Graphic Nonfiction: Maki Naro on AIM's Passing

Welcome once again to another appearance of Graphic Nonfiction, where I pick out something true drawn instead of reported on with just words. Today's entry is inspired by a recent conversation where a friend and I were bemoaning the loss of ICQ, aka the Live Journal of Instant Messaging. They got gobbled by AOL, and a little while ago, Maki Naro talked about how AIM was shuttered at the end of last year.

Her feature for The Nib is here, and it's a great trip back into the early days of the internet, much of which I remember well--if not always fondly.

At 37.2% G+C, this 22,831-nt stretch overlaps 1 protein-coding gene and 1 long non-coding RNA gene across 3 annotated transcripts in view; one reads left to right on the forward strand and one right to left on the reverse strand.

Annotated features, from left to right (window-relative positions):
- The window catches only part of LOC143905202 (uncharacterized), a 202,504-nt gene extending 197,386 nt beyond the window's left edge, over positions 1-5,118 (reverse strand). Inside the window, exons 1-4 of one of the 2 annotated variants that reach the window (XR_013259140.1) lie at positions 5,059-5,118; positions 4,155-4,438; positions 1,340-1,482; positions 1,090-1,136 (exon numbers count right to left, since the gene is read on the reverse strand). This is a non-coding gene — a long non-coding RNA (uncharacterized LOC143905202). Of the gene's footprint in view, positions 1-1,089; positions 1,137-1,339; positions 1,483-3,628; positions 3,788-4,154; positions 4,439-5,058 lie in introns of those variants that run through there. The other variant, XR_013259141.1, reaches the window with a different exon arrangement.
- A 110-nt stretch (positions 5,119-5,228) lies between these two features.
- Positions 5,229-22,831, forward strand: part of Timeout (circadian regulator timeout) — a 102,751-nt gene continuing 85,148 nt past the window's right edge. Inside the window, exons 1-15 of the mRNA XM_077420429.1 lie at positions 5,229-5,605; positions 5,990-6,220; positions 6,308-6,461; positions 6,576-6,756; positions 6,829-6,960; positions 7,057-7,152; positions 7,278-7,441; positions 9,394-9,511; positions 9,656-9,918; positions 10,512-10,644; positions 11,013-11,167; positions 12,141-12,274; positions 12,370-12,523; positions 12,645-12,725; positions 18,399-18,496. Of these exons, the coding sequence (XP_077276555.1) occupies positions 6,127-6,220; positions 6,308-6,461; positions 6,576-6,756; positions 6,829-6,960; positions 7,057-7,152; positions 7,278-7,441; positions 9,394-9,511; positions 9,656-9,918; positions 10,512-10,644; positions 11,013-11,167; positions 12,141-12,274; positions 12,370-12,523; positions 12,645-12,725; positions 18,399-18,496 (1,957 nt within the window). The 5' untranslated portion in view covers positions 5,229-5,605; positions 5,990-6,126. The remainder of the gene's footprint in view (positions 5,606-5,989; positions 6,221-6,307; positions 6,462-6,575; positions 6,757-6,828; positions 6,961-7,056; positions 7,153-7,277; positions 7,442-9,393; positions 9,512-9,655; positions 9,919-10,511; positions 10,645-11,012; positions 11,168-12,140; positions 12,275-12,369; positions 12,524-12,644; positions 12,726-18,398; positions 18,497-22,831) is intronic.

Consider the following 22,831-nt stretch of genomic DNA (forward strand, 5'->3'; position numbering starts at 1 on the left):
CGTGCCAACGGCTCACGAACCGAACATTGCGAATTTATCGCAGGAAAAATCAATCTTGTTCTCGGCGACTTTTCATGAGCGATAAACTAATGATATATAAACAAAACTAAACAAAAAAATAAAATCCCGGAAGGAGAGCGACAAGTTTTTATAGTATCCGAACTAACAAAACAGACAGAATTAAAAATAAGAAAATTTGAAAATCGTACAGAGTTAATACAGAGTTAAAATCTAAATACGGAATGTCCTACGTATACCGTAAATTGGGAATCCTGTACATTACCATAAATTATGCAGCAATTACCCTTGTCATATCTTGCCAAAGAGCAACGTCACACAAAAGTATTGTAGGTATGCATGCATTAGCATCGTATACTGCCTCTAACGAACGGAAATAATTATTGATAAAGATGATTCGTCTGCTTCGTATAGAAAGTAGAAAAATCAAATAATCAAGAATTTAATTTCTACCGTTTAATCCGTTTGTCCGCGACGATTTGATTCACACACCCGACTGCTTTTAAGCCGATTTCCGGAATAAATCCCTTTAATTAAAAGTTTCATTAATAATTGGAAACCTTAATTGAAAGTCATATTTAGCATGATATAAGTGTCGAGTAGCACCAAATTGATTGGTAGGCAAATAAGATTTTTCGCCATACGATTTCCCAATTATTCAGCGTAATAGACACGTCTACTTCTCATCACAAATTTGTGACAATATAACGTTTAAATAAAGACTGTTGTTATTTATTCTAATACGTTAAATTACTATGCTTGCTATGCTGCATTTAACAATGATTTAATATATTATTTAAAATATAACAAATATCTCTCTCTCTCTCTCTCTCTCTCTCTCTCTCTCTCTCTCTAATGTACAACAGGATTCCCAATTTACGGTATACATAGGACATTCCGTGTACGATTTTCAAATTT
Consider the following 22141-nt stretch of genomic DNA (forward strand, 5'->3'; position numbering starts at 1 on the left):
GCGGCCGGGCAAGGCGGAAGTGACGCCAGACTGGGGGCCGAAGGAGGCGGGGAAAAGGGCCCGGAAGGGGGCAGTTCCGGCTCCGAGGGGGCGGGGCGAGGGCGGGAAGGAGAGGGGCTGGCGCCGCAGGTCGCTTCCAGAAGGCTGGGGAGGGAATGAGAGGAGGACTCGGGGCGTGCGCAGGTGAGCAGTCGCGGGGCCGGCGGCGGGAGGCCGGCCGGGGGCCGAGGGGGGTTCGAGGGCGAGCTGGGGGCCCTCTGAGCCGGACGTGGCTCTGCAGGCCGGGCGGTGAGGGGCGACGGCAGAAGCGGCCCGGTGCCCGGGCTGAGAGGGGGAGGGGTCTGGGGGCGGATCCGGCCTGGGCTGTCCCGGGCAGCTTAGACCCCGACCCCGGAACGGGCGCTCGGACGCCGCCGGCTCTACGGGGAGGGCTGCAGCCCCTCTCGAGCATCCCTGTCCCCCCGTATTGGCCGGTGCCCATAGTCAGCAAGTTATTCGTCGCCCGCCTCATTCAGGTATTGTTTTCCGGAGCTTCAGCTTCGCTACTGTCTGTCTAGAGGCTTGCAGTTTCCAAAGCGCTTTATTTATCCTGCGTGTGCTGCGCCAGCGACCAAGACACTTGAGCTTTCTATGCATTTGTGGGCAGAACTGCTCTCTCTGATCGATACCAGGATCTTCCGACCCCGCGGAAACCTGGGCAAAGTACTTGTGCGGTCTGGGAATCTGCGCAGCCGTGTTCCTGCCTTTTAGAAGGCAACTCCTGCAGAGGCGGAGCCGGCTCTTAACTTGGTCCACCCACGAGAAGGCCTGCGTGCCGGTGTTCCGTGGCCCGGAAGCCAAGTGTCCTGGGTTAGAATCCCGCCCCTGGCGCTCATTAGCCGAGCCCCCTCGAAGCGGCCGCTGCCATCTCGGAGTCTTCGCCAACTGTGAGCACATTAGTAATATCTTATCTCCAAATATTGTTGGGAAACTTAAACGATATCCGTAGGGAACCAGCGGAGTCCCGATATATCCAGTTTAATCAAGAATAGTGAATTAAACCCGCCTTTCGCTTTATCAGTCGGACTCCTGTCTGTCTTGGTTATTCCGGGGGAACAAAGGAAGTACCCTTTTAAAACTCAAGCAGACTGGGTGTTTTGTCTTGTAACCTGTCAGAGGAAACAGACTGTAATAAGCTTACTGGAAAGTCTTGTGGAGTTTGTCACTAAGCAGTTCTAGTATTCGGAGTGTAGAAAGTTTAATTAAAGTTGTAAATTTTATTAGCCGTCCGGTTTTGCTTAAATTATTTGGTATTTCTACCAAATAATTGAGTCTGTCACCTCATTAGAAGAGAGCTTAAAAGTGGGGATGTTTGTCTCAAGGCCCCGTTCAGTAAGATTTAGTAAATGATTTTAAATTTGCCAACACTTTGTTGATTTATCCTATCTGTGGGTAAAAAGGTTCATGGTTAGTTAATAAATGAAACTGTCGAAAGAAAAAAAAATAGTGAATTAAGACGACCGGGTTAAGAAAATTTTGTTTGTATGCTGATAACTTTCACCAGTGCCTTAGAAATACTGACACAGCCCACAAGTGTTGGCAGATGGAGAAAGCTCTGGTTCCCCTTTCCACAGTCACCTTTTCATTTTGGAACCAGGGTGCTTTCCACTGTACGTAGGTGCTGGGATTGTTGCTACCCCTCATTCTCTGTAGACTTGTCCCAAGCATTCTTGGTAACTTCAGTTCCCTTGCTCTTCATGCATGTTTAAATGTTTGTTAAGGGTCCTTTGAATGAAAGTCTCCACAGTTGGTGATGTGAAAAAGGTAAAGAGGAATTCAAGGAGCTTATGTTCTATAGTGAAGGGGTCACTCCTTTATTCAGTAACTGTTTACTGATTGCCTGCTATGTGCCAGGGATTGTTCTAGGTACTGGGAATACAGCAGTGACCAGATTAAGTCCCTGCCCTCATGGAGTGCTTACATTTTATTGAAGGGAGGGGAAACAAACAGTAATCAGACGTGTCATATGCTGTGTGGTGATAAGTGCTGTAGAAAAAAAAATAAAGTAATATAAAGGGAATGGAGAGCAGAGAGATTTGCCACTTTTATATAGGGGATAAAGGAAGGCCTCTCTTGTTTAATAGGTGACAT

Here's a typical panel, showing all the different web search services we used to have, done in a great comical manner, but all are easily recognized. (At least if you're old, like me.)

In this panel, Naro repeats and varies an image for effect around a quote, in this case the ever-present AOL CD-Roms:

Kinda looks like a Flying Toaster screen saver, doesn't it?

One more example, referencing ICQ and its signature sound for a great joke about buying internet properties only to see them lose value (Here's looking at you, Yahoo):

It's a fun walk down memory lane if you came of Internet Age around the same time as me, and a reminder that the things we assume will always be with us can fall from grace so fast their investors' heads spin. (Hope you're paying attention, Jack.)

Have a look at Maki's entire comic here.